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The New York Sun


The Money Threat to Special Education

December 16, 2002

By Jay P. Greene

As Congress and the New York legislature consider revising special education laws, the issue of education for disabled children is being shaped by an alarming increase in special education enrollments. Nationwide, special education is now approaching almost 13% of all students; in New York, it’s approaching 14%. This explosive growth is producing demands for increased subsidies for special education.

But before we rush to increase the subsidy, it is important to understand what is causing this growth. Some people say there really are more disabled children. Others suspect that high stakes tests are driving schools to push low performing students into special education. But a new study released by the Manhattan Institute finds that the most important culprit for the rise in special education is the set of financial incentives produced by the way special education is funded in most states.

The funding system used in New York and most other states, which some education officials candidly refer to as “the bounty system,” pays school districts more for each additional student diagnosed with a disability. This provides a perverse financial incentive for schools to diagnose more students. By comparing the rates of growth in special education enrollment in states with and without the bounty funding system, we find that 62% of the increase in special education during the 1990s in states with the bounty system can be attributed to these financial incentives. Nationwide, this represents roughly 390,000 extra students placed in special education because of the bounty system, resulting in additional spending of over $2.3 billion per year. In New York, it would represent over 44,000 extra students and additional spending of more than $260 million.

While we would like to think that something as important as placing a student in special education would be immune to financial considerations, the hard reality is that incentives alter people’s behavior. If it is financially advantageous to move students into special education, school systems will seek to influence the rate at which students are diagnosed. And it is no coincidence that the overwhelming majority of the growth in special education has taken place in the “specific learning disability” category, which is both among the most subjective disabilities to diagnose and the cheapest to serve.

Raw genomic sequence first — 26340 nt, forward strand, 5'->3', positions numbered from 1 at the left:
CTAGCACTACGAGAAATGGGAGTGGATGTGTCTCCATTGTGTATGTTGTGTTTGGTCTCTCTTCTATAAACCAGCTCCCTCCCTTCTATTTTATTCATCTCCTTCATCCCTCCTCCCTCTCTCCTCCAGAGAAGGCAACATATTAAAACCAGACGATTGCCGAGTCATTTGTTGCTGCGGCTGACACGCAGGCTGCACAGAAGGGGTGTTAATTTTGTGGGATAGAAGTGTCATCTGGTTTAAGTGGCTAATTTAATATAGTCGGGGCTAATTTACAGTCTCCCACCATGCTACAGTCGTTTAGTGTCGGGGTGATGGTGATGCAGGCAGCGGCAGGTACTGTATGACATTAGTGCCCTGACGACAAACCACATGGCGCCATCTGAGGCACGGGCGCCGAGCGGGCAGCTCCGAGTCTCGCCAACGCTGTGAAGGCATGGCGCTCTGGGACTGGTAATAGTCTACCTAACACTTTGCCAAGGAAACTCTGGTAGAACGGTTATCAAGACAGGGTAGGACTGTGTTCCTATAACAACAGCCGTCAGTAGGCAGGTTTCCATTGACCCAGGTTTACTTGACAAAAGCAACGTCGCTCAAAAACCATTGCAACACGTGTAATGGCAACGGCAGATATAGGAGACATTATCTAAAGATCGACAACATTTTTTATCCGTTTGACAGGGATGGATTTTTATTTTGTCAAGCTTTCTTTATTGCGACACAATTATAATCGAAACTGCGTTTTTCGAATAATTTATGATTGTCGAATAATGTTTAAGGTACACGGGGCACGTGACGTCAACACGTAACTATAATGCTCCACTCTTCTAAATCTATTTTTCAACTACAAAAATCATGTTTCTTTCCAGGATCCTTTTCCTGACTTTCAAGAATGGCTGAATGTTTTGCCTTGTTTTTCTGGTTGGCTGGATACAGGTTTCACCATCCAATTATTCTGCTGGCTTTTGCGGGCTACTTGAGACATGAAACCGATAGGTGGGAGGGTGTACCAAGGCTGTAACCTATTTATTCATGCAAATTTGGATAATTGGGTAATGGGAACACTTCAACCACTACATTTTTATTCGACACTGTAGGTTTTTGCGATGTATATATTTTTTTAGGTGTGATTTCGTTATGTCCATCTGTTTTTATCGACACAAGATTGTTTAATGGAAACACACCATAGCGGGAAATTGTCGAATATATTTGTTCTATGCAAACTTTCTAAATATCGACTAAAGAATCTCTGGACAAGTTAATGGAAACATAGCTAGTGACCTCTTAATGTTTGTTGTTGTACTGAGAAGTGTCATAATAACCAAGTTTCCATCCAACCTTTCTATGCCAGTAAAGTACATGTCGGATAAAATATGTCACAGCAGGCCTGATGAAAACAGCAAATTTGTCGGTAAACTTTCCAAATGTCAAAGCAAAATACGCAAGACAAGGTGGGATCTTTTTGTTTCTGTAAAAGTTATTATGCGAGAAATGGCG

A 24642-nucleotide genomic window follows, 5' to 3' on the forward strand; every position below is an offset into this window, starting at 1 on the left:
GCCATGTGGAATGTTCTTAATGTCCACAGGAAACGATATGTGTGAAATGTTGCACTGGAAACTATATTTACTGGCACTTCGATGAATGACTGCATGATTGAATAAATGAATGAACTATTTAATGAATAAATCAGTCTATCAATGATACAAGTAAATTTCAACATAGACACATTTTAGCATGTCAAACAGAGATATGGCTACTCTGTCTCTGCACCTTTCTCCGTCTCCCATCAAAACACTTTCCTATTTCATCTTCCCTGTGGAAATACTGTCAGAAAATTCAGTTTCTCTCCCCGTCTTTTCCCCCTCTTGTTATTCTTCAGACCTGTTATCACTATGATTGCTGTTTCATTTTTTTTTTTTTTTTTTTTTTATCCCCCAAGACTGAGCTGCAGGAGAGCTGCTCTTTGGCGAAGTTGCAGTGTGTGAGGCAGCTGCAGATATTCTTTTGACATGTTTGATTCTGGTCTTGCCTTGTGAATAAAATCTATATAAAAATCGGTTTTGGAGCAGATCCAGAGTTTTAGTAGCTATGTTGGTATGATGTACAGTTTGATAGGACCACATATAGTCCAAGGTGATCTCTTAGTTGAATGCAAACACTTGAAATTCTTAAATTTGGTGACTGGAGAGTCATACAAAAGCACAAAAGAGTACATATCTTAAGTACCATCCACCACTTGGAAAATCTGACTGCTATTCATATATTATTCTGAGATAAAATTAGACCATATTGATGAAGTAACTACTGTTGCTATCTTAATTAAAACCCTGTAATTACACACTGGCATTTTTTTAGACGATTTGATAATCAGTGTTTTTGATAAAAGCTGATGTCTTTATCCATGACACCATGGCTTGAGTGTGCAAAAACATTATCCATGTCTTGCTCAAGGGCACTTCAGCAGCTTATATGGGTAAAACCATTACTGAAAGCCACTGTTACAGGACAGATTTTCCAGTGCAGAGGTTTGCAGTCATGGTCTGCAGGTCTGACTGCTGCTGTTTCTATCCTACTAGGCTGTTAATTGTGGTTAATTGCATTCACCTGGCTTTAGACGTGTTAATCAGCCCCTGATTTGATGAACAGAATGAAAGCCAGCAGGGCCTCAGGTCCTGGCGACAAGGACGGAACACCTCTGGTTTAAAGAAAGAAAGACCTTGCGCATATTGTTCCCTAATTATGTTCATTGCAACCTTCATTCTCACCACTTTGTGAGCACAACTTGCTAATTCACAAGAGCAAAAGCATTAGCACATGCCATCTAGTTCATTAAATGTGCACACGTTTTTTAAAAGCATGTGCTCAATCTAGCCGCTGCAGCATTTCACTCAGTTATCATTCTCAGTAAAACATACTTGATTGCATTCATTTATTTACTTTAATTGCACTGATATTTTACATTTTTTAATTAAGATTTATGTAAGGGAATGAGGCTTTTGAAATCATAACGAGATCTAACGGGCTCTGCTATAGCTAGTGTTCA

If it were true that there really are more disabled children because of changes in the environment or medical technology, then we would expect increases in all sorts of disabilities. In fact, enrollments for disabilities that are more objective to diagnose and more expensive to treat have been either declining or essential flat for 25 years. Nor are high stakes accountability systems responsible for the increases in special education. We compared the growth of special education enrollments in states with and without high stakes testing and found no relationship between growth in special education enrollment and testing.

Some educators are sure to object that financial incentives cannot explain the rise in special education because the cost of providing services to disabled students far exceeds the bounties they bring in. However, much of the money that is labeled as special education spending is actually money that would have been spent anyway. For example, if a school hires additional instructors to tutor students who are behind in reading, that comes out of the regular school budget. But if those students are reclassified as learning disabled, that spending becomes special education spending, and is now subsidized by the state. The best proof that financial incentives matter is that special education has been growing much faster where those incentives are present.

What can be done? Obviously, the best solution would be for New York and the other bounty states to follow the lead of the sixteen states that have dumped the bounty system in favor of funding systems that don’t create perverse incentives. Another solution would be to emulate Florida’s popular McKay Scholarship Program, which provides vouchers to disabled students. This would mitigate perverse financial incentives, since placing a student in special education would not automatically bring more money into a school district’s budget.

Obviously, no one wants to return to the days when public schools regularly denied admission to students with disabilities. But Congress and the New York legislature and the states would be wise to consider how the subsidies that enticed schools to provide services to disabled students might also entice massive levels of misdiagnosis if proper checks are not in place. Pouring more money into the same old system would only make the problem that much worse.

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